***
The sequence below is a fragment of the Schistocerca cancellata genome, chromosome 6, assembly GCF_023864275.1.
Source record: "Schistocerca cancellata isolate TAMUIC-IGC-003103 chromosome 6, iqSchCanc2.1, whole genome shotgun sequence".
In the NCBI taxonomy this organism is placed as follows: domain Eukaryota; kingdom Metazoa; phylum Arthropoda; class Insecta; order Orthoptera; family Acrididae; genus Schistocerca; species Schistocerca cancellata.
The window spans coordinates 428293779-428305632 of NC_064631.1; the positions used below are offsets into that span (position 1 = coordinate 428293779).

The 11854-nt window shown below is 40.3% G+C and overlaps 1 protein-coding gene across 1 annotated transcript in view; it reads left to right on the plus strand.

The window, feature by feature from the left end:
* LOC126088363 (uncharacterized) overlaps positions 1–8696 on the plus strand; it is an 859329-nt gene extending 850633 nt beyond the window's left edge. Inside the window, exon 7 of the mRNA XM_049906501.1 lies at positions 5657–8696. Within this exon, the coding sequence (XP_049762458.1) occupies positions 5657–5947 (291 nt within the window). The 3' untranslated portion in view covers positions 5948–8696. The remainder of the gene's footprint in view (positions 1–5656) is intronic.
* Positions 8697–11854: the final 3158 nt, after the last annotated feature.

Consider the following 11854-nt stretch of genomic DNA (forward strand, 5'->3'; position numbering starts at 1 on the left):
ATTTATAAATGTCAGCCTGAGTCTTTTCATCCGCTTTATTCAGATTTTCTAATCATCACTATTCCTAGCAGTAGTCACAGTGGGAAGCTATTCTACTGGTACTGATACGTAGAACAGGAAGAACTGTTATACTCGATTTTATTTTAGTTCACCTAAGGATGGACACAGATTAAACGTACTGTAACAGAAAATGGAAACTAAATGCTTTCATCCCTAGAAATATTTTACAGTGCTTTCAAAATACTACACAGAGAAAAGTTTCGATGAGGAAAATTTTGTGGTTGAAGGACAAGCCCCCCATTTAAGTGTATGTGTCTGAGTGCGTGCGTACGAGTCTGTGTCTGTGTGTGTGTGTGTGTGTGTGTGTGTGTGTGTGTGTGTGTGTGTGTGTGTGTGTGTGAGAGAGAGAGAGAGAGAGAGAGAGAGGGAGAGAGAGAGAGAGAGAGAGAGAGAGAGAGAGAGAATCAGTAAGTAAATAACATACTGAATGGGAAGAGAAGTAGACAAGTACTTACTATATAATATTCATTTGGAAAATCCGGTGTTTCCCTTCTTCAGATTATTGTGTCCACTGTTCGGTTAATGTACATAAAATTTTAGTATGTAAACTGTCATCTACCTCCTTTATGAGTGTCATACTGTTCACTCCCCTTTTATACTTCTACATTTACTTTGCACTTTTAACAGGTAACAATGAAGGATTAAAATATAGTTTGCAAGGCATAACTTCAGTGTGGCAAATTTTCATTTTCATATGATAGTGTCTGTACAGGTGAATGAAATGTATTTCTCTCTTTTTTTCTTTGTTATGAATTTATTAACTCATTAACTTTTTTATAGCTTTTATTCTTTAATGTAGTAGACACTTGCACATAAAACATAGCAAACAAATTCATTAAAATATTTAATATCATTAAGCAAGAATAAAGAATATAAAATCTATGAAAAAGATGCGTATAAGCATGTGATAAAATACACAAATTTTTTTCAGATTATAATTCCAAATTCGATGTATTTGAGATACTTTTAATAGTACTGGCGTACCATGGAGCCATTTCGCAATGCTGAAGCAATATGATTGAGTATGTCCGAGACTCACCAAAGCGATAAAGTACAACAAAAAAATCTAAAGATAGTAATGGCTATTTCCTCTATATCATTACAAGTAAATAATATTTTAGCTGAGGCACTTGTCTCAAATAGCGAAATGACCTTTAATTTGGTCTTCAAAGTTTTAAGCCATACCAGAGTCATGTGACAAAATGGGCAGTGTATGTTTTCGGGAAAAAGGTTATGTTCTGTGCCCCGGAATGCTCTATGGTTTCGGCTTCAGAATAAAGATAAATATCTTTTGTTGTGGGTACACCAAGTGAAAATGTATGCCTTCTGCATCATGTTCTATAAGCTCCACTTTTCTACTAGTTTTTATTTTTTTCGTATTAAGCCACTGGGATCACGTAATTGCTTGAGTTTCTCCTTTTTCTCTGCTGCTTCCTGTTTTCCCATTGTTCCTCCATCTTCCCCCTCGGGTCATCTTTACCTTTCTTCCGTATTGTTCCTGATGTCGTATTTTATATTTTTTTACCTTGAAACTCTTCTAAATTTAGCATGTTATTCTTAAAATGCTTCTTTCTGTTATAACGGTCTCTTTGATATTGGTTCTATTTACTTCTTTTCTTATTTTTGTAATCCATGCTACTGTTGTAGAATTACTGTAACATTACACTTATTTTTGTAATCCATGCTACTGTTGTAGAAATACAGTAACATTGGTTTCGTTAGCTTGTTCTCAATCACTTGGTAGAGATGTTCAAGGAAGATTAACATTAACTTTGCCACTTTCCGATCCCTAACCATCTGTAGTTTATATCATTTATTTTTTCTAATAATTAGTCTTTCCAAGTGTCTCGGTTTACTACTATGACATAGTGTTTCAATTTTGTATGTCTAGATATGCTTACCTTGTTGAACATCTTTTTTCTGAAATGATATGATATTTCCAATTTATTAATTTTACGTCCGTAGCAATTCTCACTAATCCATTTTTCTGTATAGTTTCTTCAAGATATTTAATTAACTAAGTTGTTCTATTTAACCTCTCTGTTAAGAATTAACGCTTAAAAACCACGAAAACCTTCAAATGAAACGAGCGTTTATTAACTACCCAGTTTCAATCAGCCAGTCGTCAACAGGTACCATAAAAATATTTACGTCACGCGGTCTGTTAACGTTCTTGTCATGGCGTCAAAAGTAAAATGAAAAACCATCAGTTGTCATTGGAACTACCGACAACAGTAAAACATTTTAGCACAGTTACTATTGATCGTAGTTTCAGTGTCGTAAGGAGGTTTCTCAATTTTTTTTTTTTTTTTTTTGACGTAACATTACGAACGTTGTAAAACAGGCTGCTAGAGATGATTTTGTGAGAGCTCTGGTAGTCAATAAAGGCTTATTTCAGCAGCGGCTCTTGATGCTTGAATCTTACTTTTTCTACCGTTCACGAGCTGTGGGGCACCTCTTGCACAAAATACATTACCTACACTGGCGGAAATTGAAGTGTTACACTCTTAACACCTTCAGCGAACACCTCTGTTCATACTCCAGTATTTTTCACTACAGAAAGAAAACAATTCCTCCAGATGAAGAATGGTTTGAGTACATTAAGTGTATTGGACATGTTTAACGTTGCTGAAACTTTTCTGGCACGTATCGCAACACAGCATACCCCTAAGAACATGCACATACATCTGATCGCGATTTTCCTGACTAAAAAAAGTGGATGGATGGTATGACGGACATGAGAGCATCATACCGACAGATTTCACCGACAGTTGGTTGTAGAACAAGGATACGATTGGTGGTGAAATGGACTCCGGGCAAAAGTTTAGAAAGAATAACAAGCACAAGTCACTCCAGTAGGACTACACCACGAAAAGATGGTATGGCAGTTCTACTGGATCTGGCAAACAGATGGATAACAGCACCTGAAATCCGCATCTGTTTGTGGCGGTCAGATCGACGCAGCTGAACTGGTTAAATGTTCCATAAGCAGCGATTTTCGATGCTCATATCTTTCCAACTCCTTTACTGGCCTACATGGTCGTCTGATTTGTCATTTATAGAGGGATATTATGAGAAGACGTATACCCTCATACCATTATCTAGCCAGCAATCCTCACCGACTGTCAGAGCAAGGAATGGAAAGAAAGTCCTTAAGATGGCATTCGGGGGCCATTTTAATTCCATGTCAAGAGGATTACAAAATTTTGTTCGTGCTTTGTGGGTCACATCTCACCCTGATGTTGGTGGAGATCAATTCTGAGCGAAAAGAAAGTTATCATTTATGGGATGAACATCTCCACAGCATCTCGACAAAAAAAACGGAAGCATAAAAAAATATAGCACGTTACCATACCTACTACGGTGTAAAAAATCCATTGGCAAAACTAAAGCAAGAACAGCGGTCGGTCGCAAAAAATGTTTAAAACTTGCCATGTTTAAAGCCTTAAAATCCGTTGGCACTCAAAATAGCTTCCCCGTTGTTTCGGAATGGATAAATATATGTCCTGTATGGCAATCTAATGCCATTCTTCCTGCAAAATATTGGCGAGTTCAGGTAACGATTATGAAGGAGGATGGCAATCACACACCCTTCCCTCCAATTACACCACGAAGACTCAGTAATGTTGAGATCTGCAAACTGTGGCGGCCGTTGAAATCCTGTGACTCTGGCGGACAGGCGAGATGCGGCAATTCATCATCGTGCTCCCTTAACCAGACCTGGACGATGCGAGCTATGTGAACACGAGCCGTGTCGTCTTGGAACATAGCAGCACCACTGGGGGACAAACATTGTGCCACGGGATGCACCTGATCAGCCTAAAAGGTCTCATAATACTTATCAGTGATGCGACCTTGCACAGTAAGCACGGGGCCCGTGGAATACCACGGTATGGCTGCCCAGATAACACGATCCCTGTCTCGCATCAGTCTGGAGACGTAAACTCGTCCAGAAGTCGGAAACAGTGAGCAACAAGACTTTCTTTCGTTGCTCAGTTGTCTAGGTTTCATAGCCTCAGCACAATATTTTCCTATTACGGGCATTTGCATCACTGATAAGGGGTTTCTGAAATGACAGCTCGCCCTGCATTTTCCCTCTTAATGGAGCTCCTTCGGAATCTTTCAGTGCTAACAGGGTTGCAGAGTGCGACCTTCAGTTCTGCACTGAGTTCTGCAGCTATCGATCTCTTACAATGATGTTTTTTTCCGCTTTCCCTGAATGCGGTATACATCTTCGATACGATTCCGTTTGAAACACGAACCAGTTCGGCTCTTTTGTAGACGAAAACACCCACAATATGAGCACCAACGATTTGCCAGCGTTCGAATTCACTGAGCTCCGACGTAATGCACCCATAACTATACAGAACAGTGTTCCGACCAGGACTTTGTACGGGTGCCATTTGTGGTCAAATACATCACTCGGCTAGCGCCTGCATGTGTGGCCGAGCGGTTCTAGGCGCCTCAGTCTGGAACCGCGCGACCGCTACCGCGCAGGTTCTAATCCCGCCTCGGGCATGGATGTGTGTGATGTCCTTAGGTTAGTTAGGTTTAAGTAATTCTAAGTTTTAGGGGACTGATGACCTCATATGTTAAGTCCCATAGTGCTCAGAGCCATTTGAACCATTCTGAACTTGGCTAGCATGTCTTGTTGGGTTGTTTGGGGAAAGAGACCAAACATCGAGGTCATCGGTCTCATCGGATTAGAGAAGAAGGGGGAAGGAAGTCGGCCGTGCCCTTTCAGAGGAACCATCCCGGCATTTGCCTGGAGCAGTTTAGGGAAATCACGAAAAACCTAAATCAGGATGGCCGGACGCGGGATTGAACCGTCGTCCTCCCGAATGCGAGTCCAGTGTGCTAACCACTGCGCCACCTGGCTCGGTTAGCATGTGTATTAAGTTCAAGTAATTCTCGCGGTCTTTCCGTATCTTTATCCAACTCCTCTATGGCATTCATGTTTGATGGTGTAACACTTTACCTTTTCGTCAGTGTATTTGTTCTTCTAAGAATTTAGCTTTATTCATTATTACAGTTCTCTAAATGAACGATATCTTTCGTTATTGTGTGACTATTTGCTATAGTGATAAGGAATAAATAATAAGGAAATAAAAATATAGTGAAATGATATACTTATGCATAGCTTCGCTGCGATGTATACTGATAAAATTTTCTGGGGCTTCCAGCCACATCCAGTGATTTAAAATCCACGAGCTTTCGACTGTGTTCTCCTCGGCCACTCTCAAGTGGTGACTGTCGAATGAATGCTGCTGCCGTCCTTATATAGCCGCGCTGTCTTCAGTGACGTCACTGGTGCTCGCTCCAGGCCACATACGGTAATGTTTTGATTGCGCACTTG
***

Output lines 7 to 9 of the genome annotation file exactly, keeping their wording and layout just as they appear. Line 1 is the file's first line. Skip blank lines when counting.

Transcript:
* LOC126088363 (uncharacterized) overlaps positions 1–8696 on the plus strand; it is an 859329-nt gene extending 850633 nt beyond the window's left edge. Inside the window, exon 7 of the mRNA XM_049906501.1 lies at positions 5657–8696. Within this exon, the coding sequence (XP_049762458.1) occupies positions 5657–5947 (291 nt within the window). The 3' untranslated portion in view covers positions 5948–8696. The remainder of the gene's footprint in view (positions 1–5656) is intronic.
* Positions 8697–11854: the final 3158 nt, after the last annotated feature.

Consider the following 11854-nt stretch of genomic DNA (forward strand, 5'->3'; position numbering starts at 1 on the left):